Two months ago we moved to another country. Even though people here have been very kind to us, we are still in the process of developing close friendships. I am at times battling loneliness and am desirous of deep connections. Recently, I was excited for several coffee/playdates lined up that week. I was really looking forward to spend time with other ladies. In God’s providence four out of five of these times were cancelled, most of them because of illness in either mine or their kids. The morning I found out about the fourth cancellation, I was sorely disappointed. That day also brought painful joints from chronic inflammation and sick little girls who were needy and butting heads. As I looked ahead at the next eight hours, I really wanted to give into self-pity. I missed home in Ohio, was lonely for friends and longed for help. To be honest, I cried as my husband left for work.
It is for weeks like these that I need a theology of suffering. I am quickly tempted to self-pity, anger and impatience when certain things are taken away. How does glorying in Christ and treasuring Him speak into the disappointments, loneliness and physical suffering I experienced that week?
In the last post I wrote about how the main way to know God is to know the crucified Christ and to be like Him in His death and resurrection. Philippians 3 shows that we rejoice in Christ as we put our trust in His righteousness and despair of our own. Putting our confidence in the flesh is both a threat to our joy and the enemy of knowing God. The more we trust ourselves, the less we experience Christ’s power.
These truths give me perspective as a mom. I want to know God but I often don’t want to know Him by the means that He has designed. I have prayed, like Moses, “Show me your glory,” and what I really mean is “I want to see your glory as I go from triumph to triumph, from victory to victory, from success to success.” It may be just a moment of quiet, or a room I picked up to stay that way, feeling like I measure up to others, or simply wanting to be noticed. I don’t want to find myself easily tempted and failing, so vulnerable, so needy.
Our Daily Little Deaths–The Ground to See His Glory
Our lives as Christian moms are such a mercy! Our daily little deaths are the ground in which we can see the glory of God. We see His glory as we experience His power. Jesus is now seated at the right hand of God. It is with His resurrection power that He is now enabling us to serve! He gives us His Spirit so we may serve our families by His strength (Phil. 3: 3). We can go ahead in faith in spite of our felt weakness because He is serving us so we can serve others.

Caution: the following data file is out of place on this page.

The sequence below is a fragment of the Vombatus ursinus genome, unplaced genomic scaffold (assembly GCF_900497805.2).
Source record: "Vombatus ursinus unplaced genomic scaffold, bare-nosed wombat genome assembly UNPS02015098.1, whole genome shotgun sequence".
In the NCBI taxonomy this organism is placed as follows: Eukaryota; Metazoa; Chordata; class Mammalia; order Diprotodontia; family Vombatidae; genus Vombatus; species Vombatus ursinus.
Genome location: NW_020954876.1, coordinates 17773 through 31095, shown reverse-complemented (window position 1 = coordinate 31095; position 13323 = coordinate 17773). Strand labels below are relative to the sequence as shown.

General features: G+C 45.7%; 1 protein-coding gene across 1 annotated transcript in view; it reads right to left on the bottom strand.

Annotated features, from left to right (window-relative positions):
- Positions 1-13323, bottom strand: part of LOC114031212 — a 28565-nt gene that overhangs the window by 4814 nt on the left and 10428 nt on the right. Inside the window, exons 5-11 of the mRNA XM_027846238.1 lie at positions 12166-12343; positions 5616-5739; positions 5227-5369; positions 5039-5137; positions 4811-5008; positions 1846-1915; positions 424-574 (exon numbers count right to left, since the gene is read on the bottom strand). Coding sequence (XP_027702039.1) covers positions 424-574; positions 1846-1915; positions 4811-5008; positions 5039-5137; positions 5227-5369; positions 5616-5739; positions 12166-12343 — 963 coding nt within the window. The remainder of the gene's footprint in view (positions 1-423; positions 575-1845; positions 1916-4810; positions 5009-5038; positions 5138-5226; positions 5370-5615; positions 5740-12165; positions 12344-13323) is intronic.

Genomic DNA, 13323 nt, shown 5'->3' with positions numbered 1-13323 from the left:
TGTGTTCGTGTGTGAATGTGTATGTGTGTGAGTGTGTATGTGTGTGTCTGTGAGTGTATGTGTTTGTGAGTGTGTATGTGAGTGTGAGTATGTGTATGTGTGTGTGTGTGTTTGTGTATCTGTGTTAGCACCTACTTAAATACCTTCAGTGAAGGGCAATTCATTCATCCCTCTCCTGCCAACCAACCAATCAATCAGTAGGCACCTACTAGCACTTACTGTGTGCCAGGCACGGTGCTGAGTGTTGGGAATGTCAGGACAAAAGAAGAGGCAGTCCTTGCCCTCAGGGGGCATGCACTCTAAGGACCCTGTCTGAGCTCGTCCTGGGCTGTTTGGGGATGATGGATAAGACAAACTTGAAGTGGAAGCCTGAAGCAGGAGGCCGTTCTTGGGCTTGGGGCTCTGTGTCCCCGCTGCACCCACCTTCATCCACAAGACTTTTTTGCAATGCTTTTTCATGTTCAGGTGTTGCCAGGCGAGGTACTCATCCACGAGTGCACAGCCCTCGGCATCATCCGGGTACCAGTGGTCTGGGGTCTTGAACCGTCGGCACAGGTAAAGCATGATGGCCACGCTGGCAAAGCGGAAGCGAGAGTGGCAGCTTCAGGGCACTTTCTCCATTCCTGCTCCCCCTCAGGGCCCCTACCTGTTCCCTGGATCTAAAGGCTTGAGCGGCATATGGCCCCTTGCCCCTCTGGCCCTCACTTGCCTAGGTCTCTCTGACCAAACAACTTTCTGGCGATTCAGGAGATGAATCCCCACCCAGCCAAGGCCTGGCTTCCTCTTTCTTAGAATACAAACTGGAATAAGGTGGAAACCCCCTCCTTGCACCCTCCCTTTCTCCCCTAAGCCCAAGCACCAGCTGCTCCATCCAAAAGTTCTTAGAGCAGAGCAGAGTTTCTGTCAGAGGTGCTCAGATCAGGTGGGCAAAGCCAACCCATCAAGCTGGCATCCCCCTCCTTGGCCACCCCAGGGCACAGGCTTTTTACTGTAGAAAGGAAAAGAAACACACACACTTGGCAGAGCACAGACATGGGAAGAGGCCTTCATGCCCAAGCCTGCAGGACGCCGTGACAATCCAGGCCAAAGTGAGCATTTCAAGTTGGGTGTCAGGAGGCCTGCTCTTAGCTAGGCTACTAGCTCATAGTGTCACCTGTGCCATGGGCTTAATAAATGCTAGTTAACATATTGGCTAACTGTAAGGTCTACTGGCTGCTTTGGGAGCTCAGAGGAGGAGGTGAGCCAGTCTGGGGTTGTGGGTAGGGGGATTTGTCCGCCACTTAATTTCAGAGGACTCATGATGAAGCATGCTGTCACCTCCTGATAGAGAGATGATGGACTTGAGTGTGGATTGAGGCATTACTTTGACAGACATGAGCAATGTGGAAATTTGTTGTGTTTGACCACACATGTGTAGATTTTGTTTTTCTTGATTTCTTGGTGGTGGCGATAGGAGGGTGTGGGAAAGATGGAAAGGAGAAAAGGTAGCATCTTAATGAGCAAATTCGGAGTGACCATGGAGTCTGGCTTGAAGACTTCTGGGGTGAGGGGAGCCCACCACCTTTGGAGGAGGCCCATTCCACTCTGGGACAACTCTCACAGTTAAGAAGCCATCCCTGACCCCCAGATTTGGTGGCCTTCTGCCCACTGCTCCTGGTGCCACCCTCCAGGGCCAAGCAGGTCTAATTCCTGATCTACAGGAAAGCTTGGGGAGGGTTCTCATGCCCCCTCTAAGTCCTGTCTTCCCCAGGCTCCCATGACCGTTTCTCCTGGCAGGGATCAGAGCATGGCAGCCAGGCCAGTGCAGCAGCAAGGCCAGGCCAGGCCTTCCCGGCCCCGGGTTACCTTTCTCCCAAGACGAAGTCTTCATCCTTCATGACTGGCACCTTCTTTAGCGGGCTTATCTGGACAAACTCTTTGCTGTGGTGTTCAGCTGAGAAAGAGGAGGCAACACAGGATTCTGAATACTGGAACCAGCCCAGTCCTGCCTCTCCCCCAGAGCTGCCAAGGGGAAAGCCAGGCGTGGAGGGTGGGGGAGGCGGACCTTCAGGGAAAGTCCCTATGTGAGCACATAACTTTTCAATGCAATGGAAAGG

Our tendency in the flesh is to find joy and put our confidence in that which is tangible and visible, but temporary—feeling loved and that we belong; our past successes at work or in ministry; being respected and admired for our gifts and skills; managing our homes efficiently; laying down routines; in our credentials as moms; thinking we are better than other moms. Every time we lose these tangible goals is a mini joy-producing death where we get to see His glory in the things which are not seen.
When the Lord allows me to experience pain and weakness while still having to care for my girls, His resurrection power is mine by faith as I put my hope to endure in His strength. In serving my two littles every day, I am walking in the footsteps of the One who made Himself nothing and took the form of a servant (Phil. 2: 7-8). We are “always carrying in the body the death of Jesus, so that the life of Jesus may also be manifested in our bodies” (2 Corinthians 4: 10).
When I see ways in which I am weak as a mom–not as creative or imaginative or efficient as I would like to be–I need to set my eyes on what I can not see: He is the One that does the work. He will take care of my kids and be all they need. He alone will get the glory for anything good that comes out of my parenting. If his name and glory are really “the desire of our hearts” (Isaiah 26: 8), then we find much joy in knowing our parenting is for the glory of His praise and not ours.
So if the way we will truly know God and His glory is as we die and the risen Jesus lives His life in us, we then gladly die.
Christ, Our Treasure
When Christ takes away the things that bring us joy, or those relationships that serve as an strengthening influence, we don’t have to despair because He is our hope. Christ the greatest Good of all, was not withheld from me, even if rest, health, and deep, intimate friendship were, on the week I mentioned earlier. And He never will.
So friend– next time you and I find ourselves thinking:
“Lord, this is not how I want to spend this day\
[driving kids around, comforting a sick child after a sleepless night, dealing with this child’s hormones, doing conflict resolution all.day.long, doing this parenting thing with a husband who is working late again, or throwing up with morning sickness]”,
Let us, with faith, pray instead:
“Lord, I want to know you right here in the unexpected places.
Give me eyes to see your resurrection power enabling me to serve.
Show me your glory as I die to my comfort, my desires, my interests.
I want to experience You living your life in me.
I am dead to sin so I don’t need to give into it.
You are my treasure.
Show me what it means that you are enough.”
And, dear sister, rest assured—at the last day the repeatedly tested genuineness of our faith, borne out through many kinds of trials, will result in praise and honor and glory to Christ (1 Peter 1:7). Nothing will be lost. Christ will get the glory and we will enjoy Him forever.